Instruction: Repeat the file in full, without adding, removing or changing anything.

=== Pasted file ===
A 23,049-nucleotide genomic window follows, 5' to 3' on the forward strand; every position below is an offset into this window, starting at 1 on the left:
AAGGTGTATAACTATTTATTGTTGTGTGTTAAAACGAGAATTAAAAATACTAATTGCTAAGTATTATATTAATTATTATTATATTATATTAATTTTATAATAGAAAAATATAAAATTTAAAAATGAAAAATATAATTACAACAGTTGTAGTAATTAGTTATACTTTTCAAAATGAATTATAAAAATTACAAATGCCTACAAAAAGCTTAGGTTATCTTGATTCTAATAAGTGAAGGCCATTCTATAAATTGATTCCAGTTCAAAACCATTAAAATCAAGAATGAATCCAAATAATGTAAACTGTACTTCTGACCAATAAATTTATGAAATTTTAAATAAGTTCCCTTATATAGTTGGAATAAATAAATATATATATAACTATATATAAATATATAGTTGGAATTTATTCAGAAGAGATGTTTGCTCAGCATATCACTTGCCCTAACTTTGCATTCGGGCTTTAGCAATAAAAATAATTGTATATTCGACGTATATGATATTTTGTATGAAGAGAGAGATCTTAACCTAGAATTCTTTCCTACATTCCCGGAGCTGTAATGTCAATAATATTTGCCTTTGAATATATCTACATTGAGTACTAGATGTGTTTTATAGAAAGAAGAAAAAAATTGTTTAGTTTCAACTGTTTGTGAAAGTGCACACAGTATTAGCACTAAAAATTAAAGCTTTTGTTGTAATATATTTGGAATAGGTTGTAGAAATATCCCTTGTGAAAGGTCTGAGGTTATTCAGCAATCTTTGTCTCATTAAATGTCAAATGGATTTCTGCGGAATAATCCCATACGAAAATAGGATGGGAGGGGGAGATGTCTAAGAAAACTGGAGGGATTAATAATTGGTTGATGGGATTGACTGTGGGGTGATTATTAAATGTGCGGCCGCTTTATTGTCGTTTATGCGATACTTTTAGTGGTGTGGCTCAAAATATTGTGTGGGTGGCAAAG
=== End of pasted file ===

A 23,049-nucleotide genomic window follows, 5' to 3' on the forward strand; every position below is an offset into this window, starting at 1 on the left:
AAGGTGTATAACTATTTATTGTTGTGTGTTAAAACGAGAATTAAAAATACTAATTGCTAAGTATTATATTAATTATTATTATATTATATTAATTTTATAATAGAAAAATATAAAATTTAAAAATGAAAAATATAATTACAACAGTTGTAGTAATTAGTTATACTTTTCAAAATGAATTATAAAAATTACAAATGCCTACAAAAAGCTTAGGTTATCTTGATTCTAATAAGTGAAGGCCATTCTATAAATTGATTCCAGTTCAAAACCATTAAAATCAAGAATGAATCCAAATAATGTAAACTGTACTTCTGACCAATAAATTTATGAAATTTTAAATAAGTTCCCTTATATAGTTGGAATAAATAAATATATATATAACTATATATAAATATATAGTTGGAATTTATTCAGAAGAGATGTTTGCTCAGCATATCACTTGCCCTAACTTTGCATTCGGGCTTTAGCAATAAAAATAATTGTATATTCGACGTATATGATATTTTGTATGAAGAGAGAGATCTTAACCTAGAATTCTTTCCTACATTCCCGGAGCTGTAATGTCAATAATATTTGCCTTTGAATATATCTACATTGAGTACTAGATGTGTTTTATAGAAAGAAGAAAAAAATTGTTTAGTTTCAACTGTTTGTGAAAGTGCACACAGTATTAGCACTAAAAATTAAAGCTTTTGTTGTAATATATTTGGAATAGGTTGTAGAAATATCCCTTGTGAAAGGTCTGAGGTTATTCAGCAATCTTTGTCTCATTAAATGTCAAATGGATTTCTGCGGAATAATCCCATACGAAAATAGGATGGGAGGGGGAGATGTCTAAGAAAACTGGAGGGATTAATAATTGGTTGATGGGATTGACTGTGGGGTGATTATTAAATGTGCGGCCGCTTTATTGTCGTTTATGCGATACTTTTAGTGGTGTGGCTCAAAATATTGTGTGGGTGGCAAAG